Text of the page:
Interestingly, keeping yourself active by performing simple exercise like walking can help accelerate healing. However, do not attempt any strenuous activity such as running, swimming or aerobics. The stitches that are applied stay on for a few days, and if they are stitches that are not absorbable then they will need removing. Complete healing occurs in around 2 weeks, and patients can get back to their normal daily activities even before that.

Risks of blepharoplasty

The risks that blepharoplasties carry are similar to any minor surgical procedure. Common ones include bleeding and bruising at the site, which settle in a few days. Collection of blood in the form of a hematoma can also occur, and this settles down as well fairly quickly. There can be mild scar tissue formation, but this is relatively rare. Some patients report difficulty closing their eye after surgery, and this may require revision if it occurs. Some may develop dry eye due to damage to the lacrimal glands, and although rare will require treatment with artificial tears. Finally, and very rarely, patients may suffer from altered vision or even loss of vision.

The video below discusses the risks and complications of blepharoplasty.

Precautions to take

Once the procedure is complete, there are certain basic steps that need to be observed. Keeping the wound clean is essential. Protect the eyes from dust and sunlight by wearing sunglasses. In case there is evidence of infection or a great degree of pain, then seek medical advice as soon as possible. This way treatment can be started straight away, preventing the infection from affecting the vision.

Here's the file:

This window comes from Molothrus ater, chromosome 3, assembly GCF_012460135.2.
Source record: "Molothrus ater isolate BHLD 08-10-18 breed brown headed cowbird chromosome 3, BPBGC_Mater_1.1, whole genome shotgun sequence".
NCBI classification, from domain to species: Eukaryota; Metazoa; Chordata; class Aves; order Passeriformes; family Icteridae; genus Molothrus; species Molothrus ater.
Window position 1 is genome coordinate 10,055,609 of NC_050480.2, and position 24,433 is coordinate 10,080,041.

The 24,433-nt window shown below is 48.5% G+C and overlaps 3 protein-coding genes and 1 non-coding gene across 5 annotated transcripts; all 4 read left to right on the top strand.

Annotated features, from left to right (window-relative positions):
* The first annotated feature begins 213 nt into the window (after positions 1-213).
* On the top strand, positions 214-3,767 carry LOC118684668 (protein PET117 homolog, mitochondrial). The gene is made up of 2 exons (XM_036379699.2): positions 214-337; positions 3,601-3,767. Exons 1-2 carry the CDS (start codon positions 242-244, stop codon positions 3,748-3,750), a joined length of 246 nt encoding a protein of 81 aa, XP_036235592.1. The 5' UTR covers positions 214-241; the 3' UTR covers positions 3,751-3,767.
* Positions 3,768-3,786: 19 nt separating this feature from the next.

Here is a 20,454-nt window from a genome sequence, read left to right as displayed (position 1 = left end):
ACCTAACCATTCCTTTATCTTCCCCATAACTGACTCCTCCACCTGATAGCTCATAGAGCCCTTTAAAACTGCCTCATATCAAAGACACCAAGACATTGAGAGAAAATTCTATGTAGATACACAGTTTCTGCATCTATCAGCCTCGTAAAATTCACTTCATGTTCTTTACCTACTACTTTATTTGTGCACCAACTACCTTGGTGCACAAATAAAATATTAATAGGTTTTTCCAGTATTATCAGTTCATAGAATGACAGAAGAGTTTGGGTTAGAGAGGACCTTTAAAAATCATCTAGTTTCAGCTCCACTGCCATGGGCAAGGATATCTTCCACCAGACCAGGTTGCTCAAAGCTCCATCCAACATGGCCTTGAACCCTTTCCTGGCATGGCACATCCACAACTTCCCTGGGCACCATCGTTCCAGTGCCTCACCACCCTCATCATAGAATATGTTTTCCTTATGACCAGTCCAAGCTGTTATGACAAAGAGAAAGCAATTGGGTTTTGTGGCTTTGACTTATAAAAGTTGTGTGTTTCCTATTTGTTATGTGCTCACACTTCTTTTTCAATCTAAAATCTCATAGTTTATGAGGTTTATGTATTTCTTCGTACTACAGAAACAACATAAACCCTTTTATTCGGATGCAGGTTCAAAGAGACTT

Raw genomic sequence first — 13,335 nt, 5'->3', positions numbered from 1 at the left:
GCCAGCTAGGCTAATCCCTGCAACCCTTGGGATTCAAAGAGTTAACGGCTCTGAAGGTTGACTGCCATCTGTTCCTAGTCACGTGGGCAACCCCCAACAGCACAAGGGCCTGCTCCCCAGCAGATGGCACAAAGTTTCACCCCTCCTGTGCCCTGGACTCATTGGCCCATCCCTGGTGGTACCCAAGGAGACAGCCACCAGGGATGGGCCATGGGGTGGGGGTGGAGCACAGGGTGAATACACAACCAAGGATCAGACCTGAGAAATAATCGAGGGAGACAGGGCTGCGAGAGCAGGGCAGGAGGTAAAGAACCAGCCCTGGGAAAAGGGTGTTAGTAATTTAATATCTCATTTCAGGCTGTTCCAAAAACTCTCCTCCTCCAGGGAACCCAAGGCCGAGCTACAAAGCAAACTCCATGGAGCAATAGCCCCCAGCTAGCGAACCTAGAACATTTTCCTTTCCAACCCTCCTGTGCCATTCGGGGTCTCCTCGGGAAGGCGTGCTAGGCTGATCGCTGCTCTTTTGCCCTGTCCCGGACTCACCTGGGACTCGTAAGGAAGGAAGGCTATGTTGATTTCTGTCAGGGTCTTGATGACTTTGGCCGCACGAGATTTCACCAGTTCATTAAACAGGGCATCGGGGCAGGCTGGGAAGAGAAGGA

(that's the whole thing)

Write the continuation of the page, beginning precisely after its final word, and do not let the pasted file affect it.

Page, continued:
Benefits of blepharoplasty

Firstly, the main benefit of blepharoplasty is the improved cosmetic appearance of the patient. They no longer appear constantly tired and fatigued. In addition, it improves peripheral vision of the patient. This is accompanied by an increase in their level of confidence. However, expectations must be kept at bay, and the procedure must not be advertised as one that will improve their professional or personal lives. In fact, patients who believe this may happen are often not offered the procedure by doctors.

The video below briefly discusses the benefits of blepharoplasty.

Blepharoplasty is a commonly performed cosmetic procedure that is sought after by a number of individuals who wish to improve their cosmetic appearance. The procedure is straightforward and causes minimal trauma to the patients. It is performed as an outpatient with the aid of local anaesthetic agents, and can has minimal risks and side effects.

Patient aftercare is important, and with good and meticulous care, patients can obtain more than satisfactory results that last for years. If you wish to undergo the procedure, make sure you discuss all the risks and benefits with your doctor beforehand to see if it right for you.